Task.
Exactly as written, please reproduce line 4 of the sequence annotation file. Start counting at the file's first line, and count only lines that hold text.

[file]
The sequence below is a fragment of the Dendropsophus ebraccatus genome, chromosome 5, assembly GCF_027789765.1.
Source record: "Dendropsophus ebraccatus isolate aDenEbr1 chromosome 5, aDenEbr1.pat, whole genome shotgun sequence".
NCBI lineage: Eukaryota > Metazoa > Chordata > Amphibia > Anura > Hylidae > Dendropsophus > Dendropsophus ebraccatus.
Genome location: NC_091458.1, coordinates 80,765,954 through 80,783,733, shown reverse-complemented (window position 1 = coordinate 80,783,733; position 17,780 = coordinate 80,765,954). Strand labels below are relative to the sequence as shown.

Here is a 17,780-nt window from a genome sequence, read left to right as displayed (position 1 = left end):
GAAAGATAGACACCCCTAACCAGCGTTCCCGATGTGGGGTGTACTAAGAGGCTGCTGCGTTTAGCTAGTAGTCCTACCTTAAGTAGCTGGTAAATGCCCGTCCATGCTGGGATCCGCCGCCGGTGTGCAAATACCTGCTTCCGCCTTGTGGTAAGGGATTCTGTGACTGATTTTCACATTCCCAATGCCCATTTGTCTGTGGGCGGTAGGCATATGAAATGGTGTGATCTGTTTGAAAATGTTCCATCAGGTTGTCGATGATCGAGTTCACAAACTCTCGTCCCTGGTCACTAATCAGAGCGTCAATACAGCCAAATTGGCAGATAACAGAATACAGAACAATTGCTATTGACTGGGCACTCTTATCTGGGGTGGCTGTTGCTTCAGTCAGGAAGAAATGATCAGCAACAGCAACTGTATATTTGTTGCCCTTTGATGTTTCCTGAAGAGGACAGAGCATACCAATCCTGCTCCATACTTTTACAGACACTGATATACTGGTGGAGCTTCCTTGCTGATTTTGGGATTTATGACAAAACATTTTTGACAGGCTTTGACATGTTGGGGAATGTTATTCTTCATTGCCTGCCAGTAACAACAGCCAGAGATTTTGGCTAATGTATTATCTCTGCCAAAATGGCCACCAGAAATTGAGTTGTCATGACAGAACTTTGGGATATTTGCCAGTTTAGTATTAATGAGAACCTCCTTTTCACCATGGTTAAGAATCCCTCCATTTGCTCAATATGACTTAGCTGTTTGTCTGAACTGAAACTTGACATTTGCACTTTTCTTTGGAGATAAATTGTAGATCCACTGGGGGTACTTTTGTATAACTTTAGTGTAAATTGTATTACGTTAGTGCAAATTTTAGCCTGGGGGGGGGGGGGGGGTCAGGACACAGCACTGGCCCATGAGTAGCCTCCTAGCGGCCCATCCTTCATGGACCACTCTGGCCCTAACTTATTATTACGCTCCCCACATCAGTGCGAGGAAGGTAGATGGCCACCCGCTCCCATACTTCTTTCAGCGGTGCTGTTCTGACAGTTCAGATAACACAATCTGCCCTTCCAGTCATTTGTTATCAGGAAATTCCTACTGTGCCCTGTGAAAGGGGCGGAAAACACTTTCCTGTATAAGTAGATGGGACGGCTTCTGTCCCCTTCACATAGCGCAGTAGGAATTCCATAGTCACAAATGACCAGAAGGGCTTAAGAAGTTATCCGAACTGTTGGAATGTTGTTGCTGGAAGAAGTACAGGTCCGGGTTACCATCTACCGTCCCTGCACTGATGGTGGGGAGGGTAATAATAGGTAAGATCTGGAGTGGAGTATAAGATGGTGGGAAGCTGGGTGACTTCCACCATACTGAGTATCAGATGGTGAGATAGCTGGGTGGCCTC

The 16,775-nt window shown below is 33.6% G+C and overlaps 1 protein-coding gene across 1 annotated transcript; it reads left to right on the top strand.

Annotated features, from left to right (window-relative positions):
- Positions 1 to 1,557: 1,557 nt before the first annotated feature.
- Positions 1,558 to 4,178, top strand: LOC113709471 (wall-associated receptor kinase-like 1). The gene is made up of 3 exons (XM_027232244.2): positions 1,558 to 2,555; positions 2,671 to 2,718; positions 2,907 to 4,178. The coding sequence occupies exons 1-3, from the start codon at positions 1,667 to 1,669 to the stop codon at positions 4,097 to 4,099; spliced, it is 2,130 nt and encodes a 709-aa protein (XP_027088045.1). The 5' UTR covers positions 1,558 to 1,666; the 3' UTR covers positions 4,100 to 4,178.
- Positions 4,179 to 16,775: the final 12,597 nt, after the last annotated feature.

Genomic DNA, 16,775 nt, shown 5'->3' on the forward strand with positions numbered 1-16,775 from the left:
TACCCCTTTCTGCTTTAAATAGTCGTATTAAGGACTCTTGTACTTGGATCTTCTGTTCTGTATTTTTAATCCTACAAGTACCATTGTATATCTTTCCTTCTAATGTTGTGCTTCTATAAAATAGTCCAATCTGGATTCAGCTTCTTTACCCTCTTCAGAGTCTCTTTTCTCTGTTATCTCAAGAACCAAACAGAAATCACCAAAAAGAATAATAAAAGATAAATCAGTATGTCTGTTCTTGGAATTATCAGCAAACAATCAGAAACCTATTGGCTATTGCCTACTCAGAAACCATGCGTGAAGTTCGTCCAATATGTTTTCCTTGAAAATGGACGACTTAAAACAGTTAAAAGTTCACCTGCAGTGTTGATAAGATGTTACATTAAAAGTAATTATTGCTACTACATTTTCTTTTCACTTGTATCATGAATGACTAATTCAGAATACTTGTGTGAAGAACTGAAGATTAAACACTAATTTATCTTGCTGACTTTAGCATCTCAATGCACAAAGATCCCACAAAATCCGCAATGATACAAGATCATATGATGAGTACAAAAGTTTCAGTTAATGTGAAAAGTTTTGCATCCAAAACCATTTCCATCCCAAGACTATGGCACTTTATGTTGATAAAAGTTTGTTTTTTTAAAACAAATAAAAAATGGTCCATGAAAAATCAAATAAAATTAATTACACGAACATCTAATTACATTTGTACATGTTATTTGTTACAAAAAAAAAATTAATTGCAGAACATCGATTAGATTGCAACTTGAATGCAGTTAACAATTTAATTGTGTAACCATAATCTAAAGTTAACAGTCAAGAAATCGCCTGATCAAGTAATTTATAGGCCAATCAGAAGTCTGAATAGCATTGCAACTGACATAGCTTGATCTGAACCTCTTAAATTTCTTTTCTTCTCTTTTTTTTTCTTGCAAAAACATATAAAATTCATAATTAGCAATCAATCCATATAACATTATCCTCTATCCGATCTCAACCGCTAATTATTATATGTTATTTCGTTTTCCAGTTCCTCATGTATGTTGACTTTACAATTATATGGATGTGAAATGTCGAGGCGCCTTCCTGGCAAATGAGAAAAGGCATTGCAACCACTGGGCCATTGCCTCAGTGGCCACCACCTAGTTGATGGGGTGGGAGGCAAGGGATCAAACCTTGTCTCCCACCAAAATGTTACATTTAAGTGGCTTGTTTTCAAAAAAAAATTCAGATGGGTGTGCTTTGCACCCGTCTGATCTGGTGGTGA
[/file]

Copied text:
Genome location: NC_091458.1, coordinates 80,765,954 through 80,783,733, shown reverse-complemented (window position 1 = coordinate 80,783,733; position 17,780 = coordinate 80,765,954). Strand labels below are relative to the sequence as shown.